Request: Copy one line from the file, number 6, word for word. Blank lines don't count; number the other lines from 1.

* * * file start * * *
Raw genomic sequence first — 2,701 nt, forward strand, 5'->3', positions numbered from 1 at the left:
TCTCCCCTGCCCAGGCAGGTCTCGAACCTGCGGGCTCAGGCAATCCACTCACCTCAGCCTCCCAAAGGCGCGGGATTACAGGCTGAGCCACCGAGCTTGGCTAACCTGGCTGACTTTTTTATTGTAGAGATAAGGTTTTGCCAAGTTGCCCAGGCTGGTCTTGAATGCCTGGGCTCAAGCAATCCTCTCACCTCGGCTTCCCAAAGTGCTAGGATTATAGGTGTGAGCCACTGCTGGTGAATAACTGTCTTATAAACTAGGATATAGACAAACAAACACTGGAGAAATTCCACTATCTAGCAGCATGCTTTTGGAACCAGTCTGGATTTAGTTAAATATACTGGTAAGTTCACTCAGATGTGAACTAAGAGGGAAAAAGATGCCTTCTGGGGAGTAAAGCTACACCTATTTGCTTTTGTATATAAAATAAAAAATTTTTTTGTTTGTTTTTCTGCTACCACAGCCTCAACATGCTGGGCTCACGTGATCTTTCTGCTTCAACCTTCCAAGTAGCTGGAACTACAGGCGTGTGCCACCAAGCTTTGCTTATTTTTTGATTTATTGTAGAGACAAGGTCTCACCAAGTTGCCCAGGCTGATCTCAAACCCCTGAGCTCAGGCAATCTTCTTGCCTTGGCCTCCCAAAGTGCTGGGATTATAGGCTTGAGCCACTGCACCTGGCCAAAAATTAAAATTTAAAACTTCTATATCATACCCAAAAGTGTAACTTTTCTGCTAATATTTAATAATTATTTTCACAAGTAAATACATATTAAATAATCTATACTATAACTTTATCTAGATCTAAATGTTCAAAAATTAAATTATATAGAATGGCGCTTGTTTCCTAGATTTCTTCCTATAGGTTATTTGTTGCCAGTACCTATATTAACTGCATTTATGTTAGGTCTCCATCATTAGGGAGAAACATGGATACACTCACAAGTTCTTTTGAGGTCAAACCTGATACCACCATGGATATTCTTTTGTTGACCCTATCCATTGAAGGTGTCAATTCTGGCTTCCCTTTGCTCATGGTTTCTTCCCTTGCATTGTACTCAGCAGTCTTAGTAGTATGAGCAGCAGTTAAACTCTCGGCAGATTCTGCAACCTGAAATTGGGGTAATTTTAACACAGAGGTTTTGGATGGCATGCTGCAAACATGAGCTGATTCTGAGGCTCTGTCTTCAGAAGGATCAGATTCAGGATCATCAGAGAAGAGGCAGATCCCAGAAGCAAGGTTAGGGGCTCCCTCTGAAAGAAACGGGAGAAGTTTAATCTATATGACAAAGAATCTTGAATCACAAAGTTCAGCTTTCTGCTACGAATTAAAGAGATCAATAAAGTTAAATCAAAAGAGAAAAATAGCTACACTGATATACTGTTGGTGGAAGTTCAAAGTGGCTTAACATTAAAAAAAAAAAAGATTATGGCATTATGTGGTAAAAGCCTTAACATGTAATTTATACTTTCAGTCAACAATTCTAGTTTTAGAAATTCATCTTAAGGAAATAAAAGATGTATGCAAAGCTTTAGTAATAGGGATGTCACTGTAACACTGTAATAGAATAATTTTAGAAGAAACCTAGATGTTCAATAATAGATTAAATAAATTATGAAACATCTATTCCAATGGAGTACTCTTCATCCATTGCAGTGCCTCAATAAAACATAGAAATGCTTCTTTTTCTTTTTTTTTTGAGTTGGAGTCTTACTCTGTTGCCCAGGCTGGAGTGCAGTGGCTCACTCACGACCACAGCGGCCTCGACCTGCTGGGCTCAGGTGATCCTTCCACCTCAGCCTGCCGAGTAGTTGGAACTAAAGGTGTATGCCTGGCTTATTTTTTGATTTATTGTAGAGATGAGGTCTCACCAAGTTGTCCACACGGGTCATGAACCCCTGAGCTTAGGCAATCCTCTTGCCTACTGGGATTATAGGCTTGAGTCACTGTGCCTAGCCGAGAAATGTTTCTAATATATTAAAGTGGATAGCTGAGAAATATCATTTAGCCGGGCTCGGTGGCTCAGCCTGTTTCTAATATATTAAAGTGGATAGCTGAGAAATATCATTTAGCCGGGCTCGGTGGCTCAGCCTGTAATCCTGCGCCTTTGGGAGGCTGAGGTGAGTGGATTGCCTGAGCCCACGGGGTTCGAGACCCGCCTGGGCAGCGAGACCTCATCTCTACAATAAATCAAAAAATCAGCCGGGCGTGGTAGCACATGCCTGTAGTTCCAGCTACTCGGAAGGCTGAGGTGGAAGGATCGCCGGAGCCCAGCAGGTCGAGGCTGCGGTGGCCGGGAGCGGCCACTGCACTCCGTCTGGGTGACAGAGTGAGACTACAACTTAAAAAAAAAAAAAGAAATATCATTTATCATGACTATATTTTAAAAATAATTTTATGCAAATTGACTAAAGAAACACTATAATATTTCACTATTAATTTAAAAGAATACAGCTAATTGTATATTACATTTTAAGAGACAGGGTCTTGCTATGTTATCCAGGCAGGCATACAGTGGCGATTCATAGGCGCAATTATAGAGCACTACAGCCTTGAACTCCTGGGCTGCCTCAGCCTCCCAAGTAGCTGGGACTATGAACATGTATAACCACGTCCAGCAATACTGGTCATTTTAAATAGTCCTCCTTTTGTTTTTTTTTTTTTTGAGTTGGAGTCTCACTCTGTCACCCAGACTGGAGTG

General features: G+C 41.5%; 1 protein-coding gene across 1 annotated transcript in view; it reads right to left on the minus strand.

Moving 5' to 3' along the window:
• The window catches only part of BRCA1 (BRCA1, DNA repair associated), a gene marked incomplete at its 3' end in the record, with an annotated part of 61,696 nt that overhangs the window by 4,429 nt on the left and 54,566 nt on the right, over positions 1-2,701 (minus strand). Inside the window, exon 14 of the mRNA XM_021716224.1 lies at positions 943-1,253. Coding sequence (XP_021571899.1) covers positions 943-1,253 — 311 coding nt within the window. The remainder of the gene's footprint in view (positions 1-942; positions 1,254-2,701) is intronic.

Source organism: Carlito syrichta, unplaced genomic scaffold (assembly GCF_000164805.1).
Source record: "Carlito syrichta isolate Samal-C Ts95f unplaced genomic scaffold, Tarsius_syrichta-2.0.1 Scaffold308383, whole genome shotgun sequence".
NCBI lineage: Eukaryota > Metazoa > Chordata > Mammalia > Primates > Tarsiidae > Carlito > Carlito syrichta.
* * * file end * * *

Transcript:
Source organism: Carlito syrichta, unplaced genomic scaffold (assembly GCF_000164805.1).